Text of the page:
For Immediate Release - November 24, 2009

Ethics Commission Finds In Favor of Rowley Board of Water Commissioners Chair Scott Martin

Decides that the Enforcement Division failed to prove the allegations by a preponderance of the evidence

The Massachusetts State Ethics Commission, in a Decision and Order ("Decision"), determined that Rowley Board of Water Commissioners Chair Scott Martin ("Martin") did not violate the conflict of interest law, G.L. c. 268A, by arranging to have Water Department employees drive him from his place of private employment to the Water Department offices on a regular basis between March 2005 and January 2007. This matter was initiated on January 12, 2009, by the Commission's Enforcement Division filing of an Order to Show Cause ("OTSC"). The OTSC alleged that Martin violated sections 23(b)(2) and 23(b)(3) of the conflict of interest law when, after Martin's driver's license had been suspended, he arranged to have Water Department employees drive him from his place of employment to the Water Department offices to sign bills and payroll. An adjudicatory hearing on the matter was held on August 11, 2009, and this case is now concluded by the issuance of the Decision.

Section 23(b)(2) of G. L. c. 268A prohibits a municipal employee from, knowingly, or with reason to know, using or attempting to use his official position to secure for himself or others unwarranted privileges or exemptions which are of substantial value and which are not properly available to similarly situated individuals. The Decision determined that the free transportation of Martin from his place of employment to the Water Department to sign Water Department bills and payroll was not an unwarranted use of public resources. As to several side trips taken to accommodate Martin's need to conduct personal errands, the Commission determined that, while the side trips were unwarranted privileges, they were not of substantial value.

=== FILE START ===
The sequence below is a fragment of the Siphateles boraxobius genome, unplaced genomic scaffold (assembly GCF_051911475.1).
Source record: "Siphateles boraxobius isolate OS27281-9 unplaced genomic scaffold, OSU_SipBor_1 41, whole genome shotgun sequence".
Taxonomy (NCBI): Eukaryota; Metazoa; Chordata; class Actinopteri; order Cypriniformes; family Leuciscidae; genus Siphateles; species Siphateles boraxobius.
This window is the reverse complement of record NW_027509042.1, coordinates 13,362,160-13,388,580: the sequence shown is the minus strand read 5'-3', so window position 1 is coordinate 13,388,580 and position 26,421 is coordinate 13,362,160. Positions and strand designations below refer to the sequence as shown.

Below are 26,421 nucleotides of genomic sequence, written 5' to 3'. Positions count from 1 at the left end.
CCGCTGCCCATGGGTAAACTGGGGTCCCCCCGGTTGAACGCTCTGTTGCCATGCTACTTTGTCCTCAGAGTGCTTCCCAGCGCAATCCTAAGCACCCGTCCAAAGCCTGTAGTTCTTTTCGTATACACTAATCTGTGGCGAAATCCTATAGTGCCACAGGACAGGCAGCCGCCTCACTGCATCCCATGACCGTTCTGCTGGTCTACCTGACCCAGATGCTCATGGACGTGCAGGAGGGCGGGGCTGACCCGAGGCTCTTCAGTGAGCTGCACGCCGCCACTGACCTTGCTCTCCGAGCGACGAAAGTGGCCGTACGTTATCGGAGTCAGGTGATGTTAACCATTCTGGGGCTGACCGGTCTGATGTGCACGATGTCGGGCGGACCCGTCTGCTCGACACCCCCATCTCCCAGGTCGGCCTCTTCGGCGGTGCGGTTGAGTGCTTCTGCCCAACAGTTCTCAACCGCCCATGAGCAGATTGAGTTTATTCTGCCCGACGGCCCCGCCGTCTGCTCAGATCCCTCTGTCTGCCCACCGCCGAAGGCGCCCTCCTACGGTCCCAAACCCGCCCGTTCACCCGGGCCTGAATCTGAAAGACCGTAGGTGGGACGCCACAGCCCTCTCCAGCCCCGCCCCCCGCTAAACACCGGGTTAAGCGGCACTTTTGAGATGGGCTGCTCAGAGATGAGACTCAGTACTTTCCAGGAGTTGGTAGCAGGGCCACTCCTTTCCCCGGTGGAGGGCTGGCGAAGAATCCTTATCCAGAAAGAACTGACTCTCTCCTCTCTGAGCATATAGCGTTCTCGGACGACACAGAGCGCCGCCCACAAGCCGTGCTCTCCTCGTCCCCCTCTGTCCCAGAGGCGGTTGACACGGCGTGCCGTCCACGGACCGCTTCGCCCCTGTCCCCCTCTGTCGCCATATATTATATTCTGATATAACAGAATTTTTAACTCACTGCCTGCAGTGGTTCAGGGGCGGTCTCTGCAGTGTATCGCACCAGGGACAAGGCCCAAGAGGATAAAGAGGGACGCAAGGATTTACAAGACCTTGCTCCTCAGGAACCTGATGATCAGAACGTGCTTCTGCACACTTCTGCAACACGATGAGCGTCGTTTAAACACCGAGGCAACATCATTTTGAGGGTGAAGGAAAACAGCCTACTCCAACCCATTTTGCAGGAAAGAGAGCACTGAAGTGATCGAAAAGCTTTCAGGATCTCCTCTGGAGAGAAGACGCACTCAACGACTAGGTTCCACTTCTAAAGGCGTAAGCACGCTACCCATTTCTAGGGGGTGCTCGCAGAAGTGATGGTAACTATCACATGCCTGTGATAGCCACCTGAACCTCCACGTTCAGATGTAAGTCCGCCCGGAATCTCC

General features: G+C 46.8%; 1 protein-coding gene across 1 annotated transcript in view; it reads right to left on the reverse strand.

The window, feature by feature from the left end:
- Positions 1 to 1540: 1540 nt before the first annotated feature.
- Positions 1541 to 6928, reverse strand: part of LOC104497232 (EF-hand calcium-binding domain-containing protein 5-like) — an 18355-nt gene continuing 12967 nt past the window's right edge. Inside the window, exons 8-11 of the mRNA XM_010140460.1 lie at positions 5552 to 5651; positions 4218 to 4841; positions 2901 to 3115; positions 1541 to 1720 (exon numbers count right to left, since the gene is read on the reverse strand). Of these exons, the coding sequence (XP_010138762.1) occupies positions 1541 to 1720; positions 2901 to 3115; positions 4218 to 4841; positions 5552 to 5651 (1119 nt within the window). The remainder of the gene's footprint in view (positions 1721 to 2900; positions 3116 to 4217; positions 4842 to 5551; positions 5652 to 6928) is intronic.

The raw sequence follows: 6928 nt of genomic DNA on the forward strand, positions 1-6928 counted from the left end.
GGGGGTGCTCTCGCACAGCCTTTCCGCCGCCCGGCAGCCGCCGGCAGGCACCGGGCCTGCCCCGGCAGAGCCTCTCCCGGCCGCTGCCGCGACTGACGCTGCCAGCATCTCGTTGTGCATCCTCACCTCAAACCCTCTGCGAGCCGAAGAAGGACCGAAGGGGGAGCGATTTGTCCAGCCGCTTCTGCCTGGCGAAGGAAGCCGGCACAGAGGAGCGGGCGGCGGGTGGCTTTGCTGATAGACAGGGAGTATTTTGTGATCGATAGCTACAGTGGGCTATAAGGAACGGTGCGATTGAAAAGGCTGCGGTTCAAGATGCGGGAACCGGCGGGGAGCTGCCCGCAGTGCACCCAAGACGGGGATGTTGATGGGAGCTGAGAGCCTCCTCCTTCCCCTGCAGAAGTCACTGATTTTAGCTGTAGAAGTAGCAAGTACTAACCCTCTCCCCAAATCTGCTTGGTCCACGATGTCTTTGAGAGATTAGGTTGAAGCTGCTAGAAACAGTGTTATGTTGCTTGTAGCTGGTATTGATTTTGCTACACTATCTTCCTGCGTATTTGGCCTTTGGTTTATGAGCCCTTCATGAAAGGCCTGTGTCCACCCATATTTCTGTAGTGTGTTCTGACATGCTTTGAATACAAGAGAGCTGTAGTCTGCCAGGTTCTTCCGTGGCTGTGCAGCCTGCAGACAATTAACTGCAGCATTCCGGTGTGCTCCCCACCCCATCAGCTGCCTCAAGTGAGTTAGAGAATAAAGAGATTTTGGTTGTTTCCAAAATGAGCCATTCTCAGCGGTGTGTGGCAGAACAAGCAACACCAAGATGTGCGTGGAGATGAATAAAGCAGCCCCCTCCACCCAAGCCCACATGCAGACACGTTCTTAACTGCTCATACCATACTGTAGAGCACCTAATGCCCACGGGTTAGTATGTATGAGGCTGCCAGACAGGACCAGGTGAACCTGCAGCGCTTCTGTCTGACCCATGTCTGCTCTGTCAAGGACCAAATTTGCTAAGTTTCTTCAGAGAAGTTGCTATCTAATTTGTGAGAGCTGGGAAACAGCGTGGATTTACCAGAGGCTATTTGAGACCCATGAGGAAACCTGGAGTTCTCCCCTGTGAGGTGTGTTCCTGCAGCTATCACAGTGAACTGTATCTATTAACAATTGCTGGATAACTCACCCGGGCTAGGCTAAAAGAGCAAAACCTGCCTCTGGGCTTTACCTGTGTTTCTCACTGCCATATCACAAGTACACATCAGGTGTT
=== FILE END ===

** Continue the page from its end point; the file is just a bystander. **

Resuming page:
Section 23(b)(3) prohibits a public employee from, knowingly or with reason to know, acting in a manner which would cause a reasonable person, having knowledge of the relevant circumstances, to conclude that any person can improperly influence or unduly enjoy his favor in the performance of his official duties, or that he is likely to act as a result of kinship, rank, position or undue influence of any party or person. The Commission found that, in connection with Water Department employees transporting Martin to the Water Department offices, Martin had not taken any actions regarding those employees apart from signing payroll, and therefore, "… Petitioner has not established by a preponderance of the evidence that a reasonable person, with knowledge of the relevant circumstances …, would be caused to conclude that [Water Department employees] could unduly influence Martin or unduly enjoy his favor in the performance of his duties as a Water Commissioner or that he was likely to act or fail to act as a Water Commissioner as a result of [Water Department employees'] undue influence upon him."

Decision and Order